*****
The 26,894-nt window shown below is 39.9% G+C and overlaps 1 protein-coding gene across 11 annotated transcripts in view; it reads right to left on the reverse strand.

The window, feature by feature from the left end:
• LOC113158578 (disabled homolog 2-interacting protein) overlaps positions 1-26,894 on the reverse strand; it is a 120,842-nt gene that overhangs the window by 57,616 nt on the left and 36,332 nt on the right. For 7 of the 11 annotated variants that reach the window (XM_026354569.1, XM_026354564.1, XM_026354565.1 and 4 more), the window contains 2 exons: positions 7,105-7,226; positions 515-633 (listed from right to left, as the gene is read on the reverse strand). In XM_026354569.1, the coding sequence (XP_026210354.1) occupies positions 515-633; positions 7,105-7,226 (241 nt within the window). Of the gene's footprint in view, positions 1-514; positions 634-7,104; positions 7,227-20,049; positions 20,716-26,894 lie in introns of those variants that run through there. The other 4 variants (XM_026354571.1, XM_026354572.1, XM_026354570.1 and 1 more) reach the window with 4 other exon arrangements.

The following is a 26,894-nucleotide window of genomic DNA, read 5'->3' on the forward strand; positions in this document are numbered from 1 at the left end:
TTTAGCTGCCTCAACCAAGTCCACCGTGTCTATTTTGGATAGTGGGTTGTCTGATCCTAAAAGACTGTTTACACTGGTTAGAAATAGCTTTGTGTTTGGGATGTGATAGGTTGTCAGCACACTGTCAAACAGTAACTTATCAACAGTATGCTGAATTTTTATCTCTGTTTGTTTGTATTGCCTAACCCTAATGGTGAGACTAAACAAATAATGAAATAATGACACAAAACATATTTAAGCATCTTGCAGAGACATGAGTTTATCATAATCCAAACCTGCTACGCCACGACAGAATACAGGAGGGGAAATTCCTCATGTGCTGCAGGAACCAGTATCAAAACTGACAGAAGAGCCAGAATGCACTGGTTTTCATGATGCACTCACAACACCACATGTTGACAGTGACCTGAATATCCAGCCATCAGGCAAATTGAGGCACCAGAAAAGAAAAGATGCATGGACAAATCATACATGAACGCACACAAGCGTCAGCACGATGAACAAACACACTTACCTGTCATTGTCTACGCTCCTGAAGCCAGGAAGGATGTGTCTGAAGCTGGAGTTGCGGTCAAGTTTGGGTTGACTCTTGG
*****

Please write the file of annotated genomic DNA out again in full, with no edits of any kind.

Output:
The 26,894-nt window shown below is 39.9% G+C and overlaps 1 protein-coding gene across 11 annotated transcripts in view; it reads right to left on the reverse strand.

The window, feature by feature from the left end:
• LOC113158578 (disabled homolog 2-interacting protein) overlaps positions 1-26,894 on the reverse strand; it is a 120,842-nt gene that overhangs the window by 57,616 nt on the left and 36,332 nt on the right. For 7 of the 11 annotated variants that reach the window (XM_026354569.1, XM_026354564.1, XM_026354565.1 and 4 more), the window contains 2 exons: positions 7,105-7,226; positions 515-633 (listed from right to left, as the gene is read on the reverse strand). In XM_026354569.1, the coding sequence (XP_026210354.1) occupies positions 515-633; positions 7,105-7,226 (241 nt within the window). Of the gene's footprint in view, positions 1-514; positions 634-7,104; positions 7,227-20,049; positions 20,716-26,894 lie in introns of those variants that run through there. The other 4 variants (XM_026354571.1, XM_026354572.1, XM_026354570.1 and 1 more) reach the window with 4 other exon arrangements.

The following is a 26,894-nucleotide window of genomic DNA, read 5'->3' on the forward strand; positions in this document are numbered from 1 at the left end:
TTTAGCTGCCTCAACCAAGTCCACCGTGTCTATTTTGGATAGTGGGTTGTCTGATCCTAAAAGACTGTTTACACTGGTTAGAAATAGCTTTGTGTTTGGGATGTGATAGGTTGTCAGCACACTGTCAAACAGTAACTTATCAACAGTATGCTGAATTTTTATCTCTGTTTGTTTGTATTGCCTAACCCTAATGGTGAGACTAAACAAATAATGAAATAATGACACAAAACATATTTAAGCATCTTGCAGAGACATGAGTTTATCATAATCCAAACCTGCTACGCCACGACAGAATACAGGAGGGGAAATTCCTCATGTGCTGCAGGAACCAGTATCAAAACTGACAGAAGAGCCAGAATGCACTGGTTTTCATGATGCACTCACAACACCACATGTTGACAGTGACCTGAATATCCAGCCATCAGGCAAATTGAGGCACCAGAAAAGAAAAGATGCATGGACAAATCATACATGAACGCACACAAGCGTCAGCACGATGAACAAACACACTTACCTGTCATTGTCTACGCTCCTGAAGCCAGGAAGGATGTGTCTGAAGCTGGAGTTGCGGTCAAGTTTGGGTTGACTCTTGG